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Motorsport in 2018 – the times are a’changing

Photo c/o Antonin Vincent / DPPI / fiawtcc.com
Photo c/o Antonin Vincent / DPPI / fiawtcc.com

November 17th 2017. This day in particular will probably go down in motorsport history as one of great change. World Series Formula V8 3.5 (also known as Formula Renualt 3.5, but several years after Renault’s backing departed) was announced that their two races in Bahrain will be their last, whilst just a few meters further into the paddock, the FIA World Endurance Championship declared the results of their Global Fan Survey – with nearly 55 thousand replies. Furthermore, with Gordon Shedden taking pole position at the TCR International Series in his TCR debut, we could be seeing a lot more of the ever-growing touring car class, as it was suggested that TCR International Series and the struggling WTCC could merge, bringing Marcello Lotti full circle back to Eurosport’s series.

Whilst I’ll come back to the WEC’s survey in the next few days, it’s a shame that its single seater feeder series, World Series Formula V8 3.5, took the chequered flag for the final time this weekend. Starting out as
the World Series by Nissan, before spending time as the ever-popular Formula Renault 3.5 series before being rebranded in 2016, the series became famous for producing some of the best Formula 1 and other high-profile racing drivers of this generation. However, having seen the reaction from most of the motorsport community, it almost all said how good the series USED to be. Renault’s time with the series was fantastic, but in recent seasons, the championship has been a shadow of its former self. Even before it was announced that it’d be partnering the WEC the championship wasn’t in good health, and to be honest, the motor racing landscape has changed massively since Renault departed the scene. Where before it was one of a very few places that could provide a driver with the experience in a high downforce car, nowerdays drivers who would traditional take to a series like 3.5 have migrated over to LMP2/3, or even GT3, focusing on value-for-money, exposure, and drive availability. With a myriad of single seater series available now, before concatenating in the next few years, it’s unsurprising but a shame nonetheless. Let it rest in piece.

Speaking of a myriad of series concatenating, it’s as good a time as any to talk about the potential WTCC/TCR International Series merger. It’s ironic that the potential WTCC/TCR merger comes (literally) at a crossroads. Whilst the Workd Touring Cars thread their way through an ever tightening maze, TCR’s race in the (somewhat) middle of nowhere seems to highlight the biggest problems in the series. TCR, despite it’s growing popularity, is nothing on the international stage, whereas the WTCC has been taking wrong turns and crashing unexpectidely for nearly 8 years now. I’ve been re-watching the season review DVDs from 2006 to 2008, and one of the things that struck out to me was was the number of works cars! 6 SEATs, 6 BMWs, 2 or 3 Alfas, 3 Chevrolets and a couple of works Peugeots/Honda/Volvos in for good measure, along with a handful of privateer cars, it was fantastically close racing! Furthermore, that helped drive the renewal in the BTCC from 2006 onwards, as well as a few other series worldwide as ex-Works cars were easily and cheaply available. However, as we often see from Touring Car regulations, come the time that the regulations came to change, no-one agreed! WTCC went down the way of 1.6l turbo ‘global’ engines in S2000 chassis, BTCC ultimately went to the NGTC regulations with 2.0l turbo engines based off a road car block and common parts, other series were trying their ‘own thing’, so a need for consistency was in order. Enter TCR. Inspired by the success of GT3, TCR’s success has come from the fact the cars are cost-effective, and also re-usable across the world. Whilst the WTCC’s latest TC1 regulations are unsuitable for privateers due to their high cost, NGTC can also be deemed similarly unsuitable for world championship racing due to their lower tech specification, but TCR hits the sweet spot of privateer lead touring car racing. TCR International needs a bigger profile to really hit the limelight, and the WTCC needs a new ruleset. Could this be the way to go? Only one way to find out…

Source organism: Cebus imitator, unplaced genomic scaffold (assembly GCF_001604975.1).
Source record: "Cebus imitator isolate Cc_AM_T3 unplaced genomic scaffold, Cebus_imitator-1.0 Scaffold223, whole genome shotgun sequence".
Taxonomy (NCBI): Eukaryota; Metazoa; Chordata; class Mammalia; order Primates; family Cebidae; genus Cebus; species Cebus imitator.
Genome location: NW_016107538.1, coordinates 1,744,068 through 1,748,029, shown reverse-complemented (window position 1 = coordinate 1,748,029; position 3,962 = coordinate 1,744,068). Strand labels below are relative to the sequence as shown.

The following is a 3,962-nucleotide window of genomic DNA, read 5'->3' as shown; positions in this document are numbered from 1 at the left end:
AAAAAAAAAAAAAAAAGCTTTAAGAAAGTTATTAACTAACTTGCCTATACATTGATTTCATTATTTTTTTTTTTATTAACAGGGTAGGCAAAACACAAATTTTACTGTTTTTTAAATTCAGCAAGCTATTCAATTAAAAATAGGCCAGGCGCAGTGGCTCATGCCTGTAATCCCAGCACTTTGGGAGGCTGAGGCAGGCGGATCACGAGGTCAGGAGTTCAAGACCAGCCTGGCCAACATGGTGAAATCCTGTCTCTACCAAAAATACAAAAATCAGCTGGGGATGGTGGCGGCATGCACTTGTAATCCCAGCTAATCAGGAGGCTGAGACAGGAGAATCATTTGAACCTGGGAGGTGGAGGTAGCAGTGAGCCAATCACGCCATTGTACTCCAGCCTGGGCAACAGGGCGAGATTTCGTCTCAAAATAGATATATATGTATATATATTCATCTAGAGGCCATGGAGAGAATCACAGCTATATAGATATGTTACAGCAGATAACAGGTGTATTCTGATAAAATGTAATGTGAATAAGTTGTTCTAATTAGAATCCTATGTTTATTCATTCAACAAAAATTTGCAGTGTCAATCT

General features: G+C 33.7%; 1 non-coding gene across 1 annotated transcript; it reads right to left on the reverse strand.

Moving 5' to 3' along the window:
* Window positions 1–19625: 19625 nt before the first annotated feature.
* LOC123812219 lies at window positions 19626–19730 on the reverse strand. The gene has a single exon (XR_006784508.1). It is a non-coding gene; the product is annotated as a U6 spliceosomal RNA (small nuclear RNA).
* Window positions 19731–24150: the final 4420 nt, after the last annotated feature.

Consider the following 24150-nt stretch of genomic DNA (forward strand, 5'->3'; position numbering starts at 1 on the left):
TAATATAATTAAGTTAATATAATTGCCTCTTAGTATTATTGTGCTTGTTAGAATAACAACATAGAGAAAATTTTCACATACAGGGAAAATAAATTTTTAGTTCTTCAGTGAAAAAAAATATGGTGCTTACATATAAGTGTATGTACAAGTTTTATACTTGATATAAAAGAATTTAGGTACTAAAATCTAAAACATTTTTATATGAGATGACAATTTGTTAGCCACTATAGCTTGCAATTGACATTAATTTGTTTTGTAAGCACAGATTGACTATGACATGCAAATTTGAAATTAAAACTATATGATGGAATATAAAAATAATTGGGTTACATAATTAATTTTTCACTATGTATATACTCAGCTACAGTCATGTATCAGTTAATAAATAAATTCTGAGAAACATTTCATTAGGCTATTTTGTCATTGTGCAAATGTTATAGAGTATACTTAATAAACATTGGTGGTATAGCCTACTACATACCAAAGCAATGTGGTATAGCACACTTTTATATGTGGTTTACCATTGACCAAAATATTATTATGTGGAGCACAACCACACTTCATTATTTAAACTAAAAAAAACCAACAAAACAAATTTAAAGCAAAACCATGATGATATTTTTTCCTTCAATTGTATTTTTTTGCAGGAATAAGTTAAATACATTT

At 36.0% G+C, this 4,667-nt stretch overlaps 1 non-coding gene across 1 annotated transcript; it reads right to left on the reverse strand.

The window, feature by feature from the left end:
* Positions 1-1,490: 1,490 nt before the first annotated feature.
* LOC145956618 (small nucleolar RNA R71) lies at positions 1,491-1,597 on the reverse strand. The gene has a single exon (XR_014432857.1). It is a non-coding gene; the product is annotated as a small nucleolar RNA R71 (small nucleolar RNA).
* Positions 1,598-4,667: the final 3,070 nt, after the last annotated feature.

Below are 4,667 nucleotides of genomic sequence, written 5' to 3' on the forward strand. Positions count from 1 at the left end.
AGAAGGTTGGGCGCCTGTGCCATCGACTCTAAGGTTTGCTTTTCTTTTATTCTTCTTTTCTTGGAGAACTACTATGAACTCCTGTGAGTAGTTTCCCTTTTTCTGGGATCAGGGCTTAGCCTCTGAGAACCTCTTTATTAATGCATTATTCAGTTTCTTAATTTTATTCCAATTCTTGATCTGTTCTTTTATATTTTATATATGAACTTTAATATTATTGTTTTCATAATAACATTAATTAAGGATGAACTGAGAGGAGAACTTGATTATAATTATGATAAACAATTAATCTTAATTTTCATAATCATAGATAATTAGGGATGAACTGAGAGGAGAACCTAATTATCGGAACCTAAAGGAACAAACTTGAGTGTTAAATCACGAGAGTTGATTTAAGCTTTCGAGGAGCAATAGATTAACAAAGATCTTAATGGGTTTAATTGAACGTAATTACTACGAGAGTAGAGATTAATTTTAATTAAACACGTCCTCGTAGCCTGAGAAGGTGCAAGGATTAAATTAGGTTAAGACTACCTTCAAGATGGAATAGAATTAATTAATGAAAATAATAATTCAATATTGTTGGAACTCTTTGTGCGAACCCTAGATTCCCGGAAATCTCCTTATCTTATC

Photo c/o Antonin Vincent / DPPI / fiawtcc.com

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2017 Dubai, TCR Round 20

Who would win?